The inspired Word spreads salvation and we must pay attention (Romans 10:17). Faith in God’s Son is essential (Hebrews 11:6), because to shun his Son is to declare the Word of God a lie and that cannot be (Titus 1:2).

The Word is the greatest blessing because it shows the enduring gift of salvation. Through the pages of the Bible, we find the throne room of heaven (Revelation 4-
5) and how it can be our home (Romans 5:6-11).

John astounded our simple brains with Jesus being the Word, both creator and son, simultaneously (John 1:1-5, 14). Jesus became a man in the flesh while also being divine. Thankfully, he uses that duality to save us (John 14:6).

The Word and the way will save us because “No one comes to the Father except by Me” (John 14:6, NKJV). All that is left is the will of man to make it so in their hearts.

Jesus came to save all, of but for most, it will never happen (Matthew 7:13-14). They will instead walk away into the fire (Revelation 20:11-15).

The greatest opportunity ever offered to man will be rejected and darkness will reign. For the lost, the world comes full circle; from darkness to darkness eternally.

For those who accept the gospel, however, God will say, “let there be light” and it will be very good.

by Richard Mansel

The Shout of Ipiranga: “Independence or Death!”

On 7 September 1822 Prince Pedro was returning to Rio de Janeiro from São Paulo. On the banks of the Ipiranga River, he received correspondence from the royal court in Portugal, recently returned after having fled Napoleon in Europe, summoning the prince to leave Brazil and go to the seat of government.

There, Prince Pedro gave what would be later called the Shout of Ipiranga: “Independence or Death!”

Months later, he was proclaimed Dom Pedro I, Emperor of Brazil, leader of an independent nation.

The 7th of September is to this day a national holiday in recognition of Brazil’s independence from Portugal.
On the site of the shout was built the Monument to Independence, now located within the city limits of São Paulo.

At the end of his earthly ministry, Jesus of Nazareth stood in the holy city of Jerusalem, after many showed themselves unwilling to believe or to confess their belief in him for fear of the authorities, and “shouted out” the truth about his word and eternal life (John 12.44-50 NET).

The Shout of Jerusalem served as the culmination of a selfless ministry that would soon result in his innocent death. Just as the Sermon on the Mount in the Gospel of Matthew served to launch his ministry, so in the Gospel of John the Shout of Jerusalem crowns his time among men.

His shout was not political, like that of Prince Pedro, or like that of the crowd when Jesus entered Jerusalem on a donkey (John 12.13), but the shout of a spiritual reign, not of this world, a reign where truth prevails (John 18.36-37).

Jesus’ shout was not to draw attention to himself, but to his Father and the vision of the divine glory. “The one who believes in me does not believe in me, but in the one who sent me, and the one who sees me sees the one who sent me” (John 12.44-45).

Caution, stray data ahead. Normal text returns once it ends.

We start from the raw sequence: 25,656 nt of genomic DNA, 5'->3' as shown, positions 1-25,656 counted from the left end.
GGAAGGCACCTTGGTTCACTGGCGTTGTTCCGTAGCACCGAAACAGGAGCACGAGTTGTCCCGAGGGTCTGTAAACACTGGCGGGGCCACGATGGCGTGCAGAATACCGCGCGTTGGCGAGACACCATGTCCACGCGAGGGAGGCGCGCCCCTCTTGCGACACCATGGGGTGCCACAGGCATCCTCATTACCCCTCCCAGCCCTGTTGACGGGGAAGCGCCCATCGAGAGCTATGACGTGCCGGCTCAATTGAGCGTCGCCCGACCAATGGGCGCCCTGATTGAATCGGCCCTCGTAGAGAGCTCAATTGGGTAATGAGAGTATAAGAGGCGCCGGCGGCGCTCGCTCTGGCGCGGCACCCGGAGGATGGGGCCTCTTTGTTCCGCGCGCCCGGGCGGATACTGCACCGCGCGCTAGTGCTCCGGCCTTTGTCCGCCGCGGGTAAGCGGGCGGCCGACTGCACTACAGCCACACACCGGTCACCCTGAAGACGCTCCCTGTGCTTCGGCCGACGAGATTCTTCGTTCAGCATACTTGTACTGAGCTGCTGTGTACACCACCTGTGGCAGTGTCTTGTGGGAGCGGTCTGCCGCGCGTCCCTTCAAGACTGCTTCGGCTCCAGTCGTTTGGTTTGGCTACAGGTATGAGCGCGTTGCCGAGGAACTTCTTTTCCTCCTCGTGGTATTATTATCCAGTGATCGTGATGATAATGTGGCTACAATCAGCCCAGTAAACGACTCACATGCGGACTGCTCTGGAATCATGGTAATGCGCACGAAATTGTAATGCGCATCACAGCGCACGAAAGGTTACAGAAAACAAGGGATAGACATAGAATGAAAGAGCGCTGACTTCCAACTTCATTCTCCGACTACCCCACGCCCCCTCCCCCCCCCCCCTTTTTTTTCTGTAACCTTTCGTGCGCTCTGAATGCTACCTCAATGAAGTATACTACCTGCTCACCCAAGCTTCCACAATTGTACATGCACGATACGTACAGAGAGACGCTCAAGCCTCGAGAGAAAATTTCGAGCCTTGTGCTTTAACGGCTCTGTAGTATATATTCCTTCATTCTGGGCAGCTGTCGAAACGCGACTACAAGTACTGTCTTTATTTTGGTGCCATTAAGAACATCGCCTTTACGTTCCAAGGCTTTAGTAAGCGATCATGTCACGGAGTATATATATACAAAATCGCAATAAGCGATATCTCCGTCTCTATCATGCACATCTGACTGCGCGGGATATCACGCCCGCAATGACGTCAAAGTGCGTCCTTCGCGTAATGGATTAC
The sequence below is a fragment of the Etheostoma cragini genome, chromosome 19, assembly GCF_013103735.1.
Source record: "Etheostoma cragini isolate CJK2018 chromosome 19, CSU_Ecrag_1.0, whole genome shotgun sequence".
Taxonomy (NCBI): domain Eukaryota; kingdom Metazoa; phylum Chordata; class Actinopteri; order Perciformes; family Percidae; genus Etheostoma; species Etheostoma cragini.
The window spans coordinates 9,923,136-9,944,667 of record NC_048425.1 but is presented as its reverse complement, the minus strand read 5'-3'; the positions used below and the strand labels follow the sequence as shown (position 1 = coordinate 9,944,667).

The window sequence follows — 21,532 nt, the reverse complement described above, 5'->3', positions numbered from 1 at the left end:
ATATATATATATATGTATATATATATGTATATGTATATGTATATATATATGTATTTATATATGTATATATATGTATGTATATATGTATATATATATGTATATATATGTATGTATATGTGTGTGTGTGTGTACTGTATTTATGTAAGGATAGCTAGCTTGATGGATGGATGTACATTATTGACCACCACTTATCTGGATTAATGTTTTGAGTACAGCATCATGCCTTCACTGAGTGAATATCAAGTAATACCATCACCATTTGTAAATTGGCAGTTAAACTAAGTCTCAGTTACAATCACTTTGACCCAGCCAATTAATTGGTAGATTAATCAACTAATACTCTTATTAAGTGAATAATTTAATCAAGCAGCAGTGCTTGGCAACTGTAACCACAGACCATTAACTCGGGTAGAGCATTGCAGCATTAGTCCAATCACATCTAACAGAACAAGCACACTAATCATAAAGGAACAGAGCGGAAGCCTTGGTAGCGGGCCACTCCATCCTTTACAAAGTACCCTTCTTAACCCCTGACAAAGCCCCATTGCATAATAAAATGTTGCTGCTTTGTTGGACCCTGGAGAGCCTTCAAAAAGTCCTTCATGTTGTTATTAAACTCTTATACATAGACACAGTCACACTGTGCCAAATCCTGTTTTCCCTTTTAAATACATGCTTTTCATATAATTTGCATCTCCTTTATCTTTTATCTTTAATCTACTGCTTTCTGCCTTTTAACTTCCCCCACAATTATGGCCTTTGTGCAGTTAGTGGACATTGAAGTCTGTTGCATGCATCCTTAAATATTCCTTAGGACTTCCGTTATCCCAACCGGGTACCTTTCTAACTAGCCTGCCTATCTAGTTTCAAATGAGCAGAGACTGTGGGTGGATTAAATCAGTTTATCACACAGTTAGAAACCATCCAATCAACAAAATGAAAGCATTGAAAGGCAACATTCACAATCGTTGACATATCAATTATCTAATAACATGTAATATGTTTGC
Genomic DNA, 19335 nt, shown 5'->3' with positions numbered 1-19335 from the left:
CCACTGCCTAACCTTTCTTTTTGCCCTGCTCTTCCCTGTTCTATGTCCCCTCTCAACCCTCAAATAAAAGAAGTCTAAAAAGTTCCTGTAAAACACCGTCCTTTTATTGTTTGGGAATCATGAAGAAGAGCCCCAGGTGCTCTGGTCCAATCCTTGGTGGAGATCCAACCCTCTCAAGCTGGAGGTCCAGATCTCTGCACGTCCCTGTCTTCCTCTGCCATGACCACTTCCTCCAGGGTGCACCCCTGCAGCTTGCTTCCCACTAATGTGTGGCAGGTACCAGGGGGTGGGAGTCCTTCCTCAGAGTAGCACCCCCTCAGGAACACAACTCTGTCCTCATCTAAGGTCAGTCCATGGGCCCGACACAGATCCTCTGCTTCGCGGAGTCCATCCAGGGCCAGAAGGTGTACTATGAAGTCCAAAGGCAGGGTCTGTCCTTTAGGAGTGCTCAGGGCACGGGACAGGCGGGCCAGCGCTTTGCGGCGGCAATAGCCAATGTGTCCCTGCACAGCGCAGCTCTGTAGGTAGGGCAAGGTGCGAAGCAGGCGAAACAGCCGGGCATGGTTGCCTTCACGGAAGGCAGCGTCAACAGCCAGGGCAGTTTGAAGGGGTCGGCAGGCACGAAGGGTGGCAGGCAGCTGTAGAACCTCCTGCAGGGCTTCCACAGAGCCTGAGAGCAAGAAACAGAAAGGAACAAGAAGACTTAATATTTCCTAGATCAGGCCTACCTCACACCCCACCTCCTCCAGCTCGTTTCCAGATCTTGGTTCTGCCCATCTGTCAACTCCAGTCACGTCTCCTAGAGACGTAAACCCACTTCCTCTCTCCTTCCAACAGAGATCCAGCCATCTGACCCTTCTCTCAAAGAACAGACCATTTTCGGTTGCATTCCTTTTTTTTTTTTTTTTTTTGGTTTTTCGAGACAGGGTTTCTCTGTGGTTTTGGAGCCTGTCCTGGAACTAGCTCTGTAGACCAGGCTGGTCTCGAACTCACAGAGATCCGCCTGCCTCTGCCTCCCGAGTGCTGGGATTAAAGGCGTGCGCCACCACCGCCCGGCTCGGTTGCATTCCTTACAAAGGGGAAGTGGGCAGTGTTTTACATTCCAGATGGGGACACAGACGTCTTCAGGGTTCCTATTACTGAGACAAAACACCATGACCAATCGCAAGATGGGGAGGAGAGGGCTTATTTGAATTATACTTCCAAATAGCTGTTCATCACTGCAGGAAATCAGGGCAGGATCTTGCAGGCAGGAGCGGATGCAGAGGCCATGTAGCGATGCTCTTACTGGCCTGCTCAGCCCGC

Jesus’ shout was not one of anger or condemnation, but of the urgency of salvation. “For I have not come to judge the world, but to save the world” (John 12.47b).
From now on, he would talk in private to his disciples (John 13-16). This is his last sermon to the people.
Will they hear?

Jesus’ shout served to call attention to a future when the choice of salvation would no longer be an option.
“The one who rejects me and does not accept my words has a judge; the word I have spoken will judge him at the last day” (John 12.48). The time to hear the word was now, when it would save, rather than later, when it would condemn (compare Hebrews 4.12).

Jesus’ shout echoed the command of the Father, obedience to which is the source of eternal life. “And I know that his commandment is eternal life. Thus the things I say, I say just as the Father has told me” (John 12.50). He starts his sermon talking about belief; he ends it talking about obedience to God’s commandment.

And he associates the commandment and eternal life with the powerful connecting verb: IS. This way, no one can separate the necessity of obedience for salvation.

His shout, in the shadow of the cross, was backed by action. The cross put power in his words. So the shout calls for faith to leave its closed-lipped silence and stand with him in the midst of the square to give echo to forgiveness of sins for the undeserving.

No matter what our volume level, our words must be his words, for his are the words of the Father. His shout reverberates and invites us die with him, follow his lead, and share in his ministry to save.

The shout of Jerusalem cannot be contained within the confines of the city. His followers carry it to the ends of the earth. For not only a nation must be freed, but mankind itself.

J. Randal Matheny



Winston Churchill exemplified integrity and respect in the face of opposition. During his last year in office, he attended an official ceremony. Several rows behind him two gentlemen began whispering. “That’s Winston Churchill.” “They say he is getting senile.” “They say he should step aside and leave the running of the nation to more dynamic and capable men.”

When the ceremony was over, Churchill turned to the men and said, “Gentlemen, they also say he is deaf!”

Criticism. Nobody enjoys being criticized, even if it’s done in a kind, loving way. But it’s even more difficult to accept when the criticism is harsh or unfair. The fact is, however, that we all find ourselves from time to time in a position of being unfairly criticized.